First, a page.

1. The Orioles, Pirates and A's are not going away.
You'll excuse me if I've viewed the Orioles' success this season with cynicism, have muted my excitement about the Pirates' rise in the National League Central and have generally treated the A's recent surge as more of a charming fluke than a legitimate threat to the Angels' wild-card hopes. After all, there are plenty of reasons for their fans to throw up their guard to avoid being swept away by those seemingly fluky performances. Yet, here we are, almost a week after the non-waiver trade deadline, and that Orioles fade I've been expecting all season just hasn't happened, while the A's and the Pirates remain in playoff positions. It could well be that two of these three teams (likely the A's and Orioles won't claim both wild-card spots in the American League) do make it to the playoffs, and while that still doesn't seem likely, it's time to take these teams seriously.
The best of the bunch is the Pirates. They were just two games below .500 in April but have gone 51-34 (.600) since and have outscored their opponents by 65 runs since the start of June. Over that last stretch, dating back to June 1, the Bucs have scored 5.16 runs per game while allowing just four runs per game. Andrew McCutchen has been a huge part of that, hitting an incredible .397/.461/.692 with 14 home runs over that span, but he hasn't been a one-man show. Second baseman Neil Walker has hit .324/.397/.543 with 10 homers. Right fielder/first baseman Garret Jones has hit .299/.330/.554 with 11 homers. Third baseman Pedro Alvarez has hit .257/.335/.514 with 13 homers. Backup catcher Michael McKenry has hit .337/.388/.698 with eight home runs despite starting just 24 games. The Pirates had the third-worst offense in the National League last year and scored just 2.94 runs per game through the end of May this year, but the image of the Pittsburgh lineup as McCutchen and the seven dwarfs is officially outdated. Some of those bats will cool off (McCutchen's is not the least likely of them to do so), but the Pirates have a three-game lead in the wild-card race, are 15 games over .500 and made a big deadline addition by adding longtime Astros starter Wandy Rodriguez to stabilize their starting rotation and help cover for James McDonald's regression. They're not a lock for the postseason, but they're legitimate contenders and would have to go 20-35 (.364) the rest of the way to fail to become the first Pirates team since 1992 to avoid a losing record.
• The Press: Perennial underdogs in the hunt for October
If the Pirates are being lifted by their bats, the A's, who currently hold one of the AL wild-card spots by a half game over the Angels, are being carried by their arms. They have had the stingiest pitching staff in the AL this season (tied with the Yankees with a staff ERA+ of 116, but alone in allowing just 3.7 runs per game on the season) and they've really locked things down since the end of May. Going back to June 1, the A's have allowed just 3.5 runs per game and gone 36-21 (.631) over that stretch. By way of comparison, the worst offense in baseball this season has been that of the Marlins, who have scored just 3.7 runs per game. It's because of the stinginess of their pitching staff that the A's have been able to thrive despite a lineup that, due to a combination of injury and poor performance, has just two players who currently qualify for the batting title, Josh Reddick, and Jemile Weeks, the latter of whom has hit just .219/.304/.302 on the season.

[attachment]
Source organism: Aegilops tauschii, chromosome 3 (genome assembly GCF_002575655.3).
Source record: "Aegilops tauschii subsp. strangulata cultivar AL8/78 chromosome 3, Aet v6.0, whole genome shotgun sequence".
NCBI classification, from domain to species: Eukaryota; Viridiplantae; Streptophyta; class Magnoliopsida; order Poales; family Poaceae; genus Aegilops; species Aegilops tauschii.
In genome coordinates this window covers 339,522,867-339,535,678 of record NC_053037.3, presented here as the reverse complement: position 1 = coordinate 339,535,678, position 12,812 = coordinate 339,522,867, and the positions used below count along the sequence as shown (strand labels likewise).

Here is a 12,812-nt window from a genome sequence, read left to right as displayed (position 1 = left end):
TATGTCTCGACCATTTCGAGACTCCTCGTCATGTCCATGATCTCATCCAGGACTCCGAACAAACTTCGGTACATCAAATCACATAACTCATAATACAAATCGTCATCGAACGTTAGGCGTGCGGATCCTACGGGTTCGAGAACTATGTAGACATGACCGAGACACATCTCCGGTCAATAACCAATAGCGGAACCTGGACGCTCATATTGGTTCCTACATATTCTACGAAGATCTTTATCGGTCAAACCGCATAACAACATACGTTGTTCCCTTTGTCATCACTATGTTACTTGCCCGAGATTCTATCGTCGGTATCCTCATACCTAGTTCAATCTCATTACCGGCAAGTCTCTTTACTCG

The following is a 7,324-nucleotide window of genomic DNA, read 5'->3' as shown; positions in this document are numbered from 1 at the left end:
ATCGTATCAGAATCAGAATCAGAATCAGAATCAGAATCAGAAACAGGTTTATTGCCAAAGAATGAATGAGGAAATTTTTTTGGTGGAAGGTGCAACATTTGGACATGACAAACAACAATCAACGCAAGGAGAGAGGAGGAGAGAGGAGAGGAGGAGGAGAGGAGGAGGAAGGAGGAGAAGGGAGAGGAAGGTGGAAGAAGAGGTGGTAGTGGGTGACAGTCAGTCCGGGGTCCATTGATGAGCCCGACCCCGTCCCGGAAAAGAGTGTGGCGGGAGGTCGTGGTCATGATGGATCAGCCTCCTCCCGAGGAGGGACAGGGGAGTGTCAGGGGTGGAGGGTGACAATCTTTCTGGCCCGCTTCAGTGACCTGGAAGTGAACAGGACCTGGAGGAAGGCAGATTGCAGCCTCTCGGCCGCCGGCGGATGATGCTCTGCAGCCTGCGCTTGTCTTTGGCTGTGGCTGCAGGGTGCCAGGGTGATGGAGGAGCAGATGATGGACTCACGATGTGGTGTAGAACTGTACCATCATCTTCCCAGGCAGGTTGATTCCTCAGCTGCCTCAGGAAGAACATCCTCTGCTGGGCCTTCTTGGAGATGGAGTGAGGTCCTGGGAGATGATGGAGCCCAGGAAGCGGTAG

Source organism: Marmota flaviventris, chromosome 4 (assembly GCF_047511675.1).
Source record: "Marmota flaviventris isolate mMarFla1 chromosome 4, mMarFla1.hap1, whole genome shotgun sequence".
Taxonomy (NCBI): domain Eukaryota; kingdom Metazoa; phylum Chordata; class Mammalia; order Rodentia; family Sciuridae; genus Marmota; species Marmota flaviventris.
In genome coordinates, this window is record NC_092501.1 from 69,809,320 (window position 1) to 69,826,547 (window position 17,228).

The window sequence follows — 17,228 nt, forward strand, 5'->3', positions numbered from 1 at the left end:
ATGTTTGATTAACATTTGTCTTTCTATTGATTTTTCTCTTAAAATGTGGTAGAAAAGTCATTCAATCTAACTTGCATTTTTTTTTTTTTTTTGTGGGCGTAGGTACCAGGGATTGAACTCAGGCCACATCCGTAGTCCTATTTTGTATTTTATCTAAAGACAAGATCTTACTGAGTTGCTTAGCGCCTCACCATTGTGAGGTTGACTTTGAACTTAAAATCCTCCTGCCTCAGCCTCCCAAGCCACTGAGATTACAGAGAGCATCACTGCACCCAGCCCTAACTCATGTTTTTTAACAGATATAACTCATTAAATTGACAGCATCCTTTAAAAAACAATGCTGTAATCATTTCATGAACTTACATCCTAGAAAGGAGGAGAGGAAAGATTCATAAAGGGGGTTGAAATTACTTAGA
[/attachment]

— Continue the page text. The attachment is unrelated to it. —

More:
What makes that particularly thrilling is that the A's have been doing that in the wake of having traded their two top two starting pitchers from a year ago, Gio Gonzalez and Trevor Cahill, and without any contribution from the injured Brett Anderson or Dallas Braden. Credit general manager Billy Beane, who picked the right moment to flip those two starters and got excellent, near-ready packages in return. Indeed, two of the A's best starters this year, Jarrod Parker (7-5, 3.44 ERA) and Tommy Milone (9-9, 3.91 after a rough outing against the Blue Jays on Sunday), were acquired in those trades (Parker for Cahill, a trade which also netted Oakland current closer Ryan Cook, and Milone almost as a throw-in in the Gonzalez deal). With minor league strikeout leader Dan Straily having just ascended to the big league rotation with a strong debut Friday night, the A's now have three rookies in their rotation, which hopes to get sabermetrics-inspired groundballer Brandon McCarthy back from injury this week and continues to get solid work from the unsinkable 39-year-old Bartolo Colon (2.53 ERA in 10 starts since June 1).
As for the Orioles, well, they've been just a game over .500 since the end of April and have been outscored by 69 runs over that stretch. Despite tying up their season series against the Rays with a 10-inning 1-0 victory Sunday, they seem destined to ultimately fall behind the Rays, whose season has followed a similar path, but who have outscored their opponents by 11 runs since the end of their own hot April and are expected to get Evan Longoria back in their lineup sometime this week for the first time since April. Still, it's August 6 and the Orioles have spent just seven days below second place in the AL East all season. They may not be much better than a .500 team, and might be overperforming even at that level given their run differential, but the last time the Orioles avoided a losing record was 1997 and they only need to play .444 ball the rest of the way to finish at .500.